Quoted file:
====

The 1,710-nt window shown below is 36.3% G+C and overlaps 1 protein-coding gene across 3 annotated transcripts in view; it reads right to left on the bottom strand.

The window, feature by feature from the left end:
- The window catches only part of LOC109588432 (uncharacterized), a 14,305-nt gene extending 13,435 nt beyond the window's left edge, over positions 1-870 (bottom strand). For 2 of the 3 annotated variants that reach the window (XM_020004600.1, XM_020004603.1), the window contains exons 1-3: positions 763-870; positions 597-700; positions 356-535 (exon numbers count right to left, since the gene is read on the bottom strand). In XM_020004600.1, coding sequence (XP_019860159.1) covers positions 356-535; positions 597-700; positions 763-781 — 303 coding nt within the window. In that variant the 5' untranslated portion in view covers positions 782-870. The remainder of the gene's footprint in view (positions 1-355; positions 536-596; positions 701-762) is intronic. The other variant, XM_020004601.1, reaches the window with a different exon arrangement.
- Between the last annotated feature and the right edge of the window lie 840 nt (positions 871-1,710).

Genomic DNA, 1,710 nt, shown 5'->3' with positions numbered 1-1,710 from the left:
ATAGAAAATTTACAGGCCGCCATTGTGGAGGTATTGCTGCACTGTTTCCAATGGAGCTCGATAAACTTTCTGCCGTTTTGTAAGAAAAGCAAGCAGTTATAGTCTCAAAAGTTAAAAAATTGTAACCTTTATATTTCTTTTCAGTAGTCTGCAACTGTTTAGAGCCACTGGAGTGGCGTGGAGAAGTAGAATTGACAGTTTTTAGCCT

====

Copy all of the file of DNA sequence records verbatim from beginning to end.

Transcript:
The 1,710-nt window shown below is 36.3% G+C and overlaps 1 protein-coding gene across 3 annotated transcripts in view; it reads right to left on the bottom strand.

The window, feature by feature from the left end:
- The window catches only part of LOC109588432 (uncharacterized), a 14,305-nt gene extending 13,435 nt beyond the window's left edge, over positions 1-870 (bottom strand). For 2 of the 3 annotated variants that reach the window (XM_020004600.1, XM_020004603.1), the window contains exons 1-3: positions 763-870; positions 597-700; positions 356-535 (exon numbers count right to left, since the gene is read on the bottom strand). In XM_020004600.1, coding sequence (XP_019860159.1) covers positions 356-535; positions 597-700; positions 763-781 — 303 coding nt within the window. In that variant the 5' untranslated portion in view covers positions 782-870. The remainder of the gene's footprint in view (positions 1-355; positions 536-596; positions 701-762) is intronic. The other variant, XM_020004601.1, reaches the window with a different exon arrangement.
- Between the last annotated feature and the right edge of the window lie 840 nt (positions 871-1,710).

Genomic DNA, 1,710 nt, shown 5'->3' with positions numbered 1-1,710 from the left:
ATAGAAAATTTACAGGCCGCCATTGTGGAGGTATTGCTGCACTGTTTCCAATGGAGCTCGATAAACTTTCTGCCGTTTTGTAAGAAAAGCAAGCAGTTATAGTCTCAAAAGTTAAAAAATTGTAACCTTTATATTTCTTTTCAGTAGTCTGCAACTGTTTAGAGCCACTGGAGTGGCGTGGAGAAGTAGAATTGACAGTTTTTAGCCT